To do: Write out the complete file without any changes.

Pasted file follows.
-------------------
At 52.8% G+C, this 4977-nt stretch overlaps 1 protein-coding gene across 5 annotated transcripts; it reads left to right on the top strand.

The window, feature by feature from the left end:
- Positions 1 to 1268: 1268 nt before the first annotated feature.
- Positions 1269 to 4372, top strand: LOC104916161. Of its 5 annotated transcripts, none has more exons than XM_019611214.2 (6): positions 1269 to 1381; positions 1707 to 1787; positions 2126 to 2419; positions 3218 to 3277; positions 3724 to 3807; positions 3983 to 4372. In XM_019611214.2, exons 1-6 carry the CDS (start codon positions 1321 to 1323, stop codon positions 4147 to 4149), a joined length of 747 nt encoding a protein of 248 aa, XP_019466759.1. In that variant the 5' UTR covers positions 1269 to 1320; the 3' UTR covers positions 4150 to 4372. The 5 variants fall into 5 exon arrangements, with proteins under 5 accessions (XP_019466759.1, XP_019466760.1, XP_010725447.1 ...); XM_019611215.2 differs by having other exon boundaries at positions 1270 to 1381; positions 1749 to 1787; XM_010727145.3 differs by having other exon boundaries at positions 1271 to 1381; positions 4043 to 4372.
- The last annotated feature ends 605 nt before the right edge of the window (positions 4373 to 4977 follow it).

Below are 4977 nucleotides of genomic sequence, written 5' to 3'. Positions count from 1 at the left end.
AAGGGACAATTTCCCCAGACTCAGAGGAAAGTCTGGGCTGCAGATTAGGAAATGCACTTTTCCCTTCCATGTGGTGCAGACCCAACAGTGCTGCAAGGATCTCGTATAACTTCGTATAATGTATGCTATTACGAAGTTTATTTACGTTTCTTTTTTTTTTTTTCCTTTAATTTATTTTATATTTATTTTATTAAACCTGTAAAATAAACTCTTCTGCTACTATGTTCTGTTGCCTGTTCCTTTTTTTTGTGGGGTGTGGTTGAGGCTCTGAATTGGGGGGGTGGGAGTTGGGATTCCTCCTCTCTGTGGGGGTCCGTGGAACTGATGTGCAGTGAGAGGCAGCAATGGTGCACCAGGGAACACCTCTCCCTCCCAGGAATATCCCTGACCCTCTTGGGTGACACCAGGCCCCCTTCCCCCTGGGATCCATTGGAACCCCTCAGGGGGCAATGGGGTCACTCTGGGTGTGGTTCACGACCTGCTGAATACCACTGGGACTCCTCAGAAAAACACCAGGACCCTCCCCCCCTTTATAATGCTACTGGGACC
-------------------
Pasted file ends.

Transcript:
At 52.8% G+C, this 4977-nt stretch overlaps 1 protein-coding gene across 5 annotated transcripts; it reads left to right on the top strand.

The window, feature by feature from the left end:
- Positions 1 to 1268: 1268 nt before the first annotated feature.
- Positions 1269 to 4372, top strand: LOC104916161. Of its 5 annotated transcripts, none has more exons than XM_019611214.2 (6): positions 1269 to 1381; positions 1707 to 1787; positions 2126 to 2419; positions 3218 to 3277; positions 3724 to 3807; positions 3983 to 4372. In XM_019611214.2, exons 1-6 carry the CDS (start codon positions 1321 to 1323, stop codon positions 4147 to 4149), a joined length of 747 nt encoding a protein of 248 aa, XP_019466759.1. In that variant the 5' UTR covers positions 1269 to 1320; the 3' UTR covers positions 4150 to 4372. The 5 variants fall into 5 exon arrangements, with proteins under 5 accessions (XP_019466759.1, XP_019466760.1, XP_010725447.1 ...); XM_019611215.2 differs by having other exon boundaries at positions 1270 to 1381; positions 1749 to 1787; XM_010727145.3 differs by having other exon boundaries at positions 1271 to 1381; positions 4043 to 4372.
- The last annotated feature ends 605 nt before the right edge of the window (positions 4373 to 4977 follow it).

Below are 4977 nucleotides of genomic sequence, written 5' to 3'. Positions count from 1 at the left end.
AAGGGACAATTTCCCCAGACTCAGAGGAAAGTCTGGGCTGCAGATTAGGAAATGCACTTTTCCCTTCCATGTGGTGCAGACCCAACAGTGCTGCAAGGATCTCGTATAACTTCGTATAATGTATGCTATTACGAAGTTTATTTACGTTTCTTTTTTTTTTTTTCCTTTAATTTATTTTATATTTATTTTATTAAACCTGTAAAATAAACTCTTCTGCTACTATGTTCTGTTGCCTGTTCCTTTTTTTTGTGGGGTGTGGTTGAGGCTCTGAATTGGGGGGGTGGGAGTTGGGATTCCTCCTCTCTGTGGGGGTCCGTGGAACTGATGTGCAGTGAGAGGCAGCAATGGTGCACCAGGGAACACCTCTCCCTCCCAGGAATATCCCTGACCCTCTTGGGTGACACCAGGCCCCCTTCCCCCTGGGATCCATTGGAACCCCTCAGGGGGCAATGGGGTCACTCTGGGTGTGGTTCACGACCTGCTGAATACCACTGGGACTCCTCAGAAAAACACCAGGACCCTCCCCCCCTTTATAATGCTACTGGGACC